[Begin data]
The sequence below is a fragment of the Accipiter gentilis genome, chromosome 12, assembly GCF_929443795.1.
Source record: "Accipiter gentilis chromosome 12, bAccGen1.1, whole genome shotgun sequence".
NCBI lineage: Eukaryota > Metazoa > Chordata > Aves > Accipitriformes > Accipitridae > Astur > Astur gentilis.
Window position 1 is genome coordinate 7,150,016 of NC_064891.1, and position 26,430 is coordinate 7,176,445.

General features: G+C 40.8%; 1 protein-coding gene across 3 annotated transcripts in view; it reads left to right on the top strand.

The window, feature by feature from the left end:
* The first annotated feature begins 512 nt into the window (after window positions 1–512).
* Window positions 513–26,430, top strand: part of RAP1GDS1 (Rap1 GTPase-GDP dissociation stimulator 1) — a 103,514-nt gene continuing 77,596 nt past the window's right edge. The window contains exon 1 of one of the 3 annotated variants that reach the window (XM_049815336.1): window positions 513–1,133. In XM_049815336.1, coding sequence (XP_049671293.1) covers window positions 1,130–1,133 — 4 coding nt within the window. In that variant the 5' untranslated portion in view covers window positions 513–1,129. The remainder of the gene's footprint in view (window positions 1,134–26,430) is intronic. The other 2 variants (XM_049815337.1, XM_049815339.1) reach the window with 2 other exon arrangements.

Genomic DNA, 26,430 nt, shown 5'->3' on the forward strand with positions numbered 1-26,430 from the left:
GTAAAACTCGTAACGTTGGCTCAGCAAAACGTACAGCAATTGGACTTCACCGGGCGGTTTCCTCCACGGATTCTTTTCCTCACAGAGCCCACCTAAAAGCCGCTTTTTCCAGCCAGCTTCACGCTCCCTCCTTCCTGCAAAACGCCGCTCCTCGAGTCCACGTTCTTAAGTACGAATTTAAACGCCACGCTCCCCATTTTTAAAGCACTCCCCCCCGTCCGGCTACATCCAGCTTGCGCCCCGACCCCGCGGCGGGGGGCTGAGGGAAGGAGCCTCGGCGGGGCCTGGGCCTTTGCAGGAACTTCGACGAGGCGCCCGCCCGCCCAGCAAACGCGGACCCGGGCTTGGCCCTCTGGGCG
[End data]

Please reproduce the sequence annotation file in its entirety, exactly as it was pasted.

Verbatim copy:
The sequence below is a fragment of the Accipiter gentilis genome, chromosome 12, assembly GCF_929443795.1.
Source record: "Accipiter gentilis chromosome 12, bAccGen1.1, whole genome shotgun sequence".
NCBI lineage: Eukaryota > Metazoa > Chordata > Aves > Accipitriformes > Accipitridae > Astur > Astur gentilis.
Window position 1 is genome coordinate 7,150,016 of NC_064891.1, and position 26,430 is coordinate 7,176,445.

General features: G+C 40.8%; 1 protein-coding gene across 3 annotated transcripts in view; it reads left to right on the top strand.

The window, feature by feature from the left end:
* The first annotated feature begins 512 nt into the window (after window positions 1–512).
* Window positions 513–26,430, top strand: part of RAP1GDS1 (Rap1 GTPase-GDP dissociation stimulator 1) — a 103,514-nt gene continuing 77,596 nt past the window's right edge. The window contains exon 1 of one of the 3 annotated variants that reach the window (XM_049815336.1): window positions 513–1,133. In XM_049815336.1, coding sequence (XP_049671293.1) covers window positions 1,130–1,133 — 4 coding nt within the window. In that variant the 5' untranslated portion in view covers window positions 513–1,129. The remainder of the gene's footprint in view (window positions 1,134–26,430) is intronic. The other 2 variants (XM_049815337.1, XM_049815339.1) reach the window with 2 other exon arrangements.

Genomic DNA, 26,430 nt, shown 5'->3' on the forward strand with positions numbered 1-26,430 from the left:
GTAAAACTCGTAACGTTGGCTCAGCAAAACGTACAGCAATTGGACTTCACCGGGCGGTTTCCTCCACGGATTCTTTTCCTCACAGAGCCCACCTAAAAGCCGCTTTTTCCAGCCAGCTTCACGCTCCCTCCTTCCTGCAAAACGCCGCTCCTCGAGTCCACGTTCTTAAGTACGAATTTAAACGCCACGCTCCCCATTTTTAAAGCACTCCCCCCCGTCCGGCTACATCCAGCTTGCGCCCCGACCCCGCGGCGGGGGGCTGAGGGAAGGAGCCTCGGCGGGGCCTGGGCCTTTGCAGGAACTTCGACGAGGCGCCCGCCCGCCCAGCAAACGCGGACCCGGGCTTGGCCCTCTGGGCG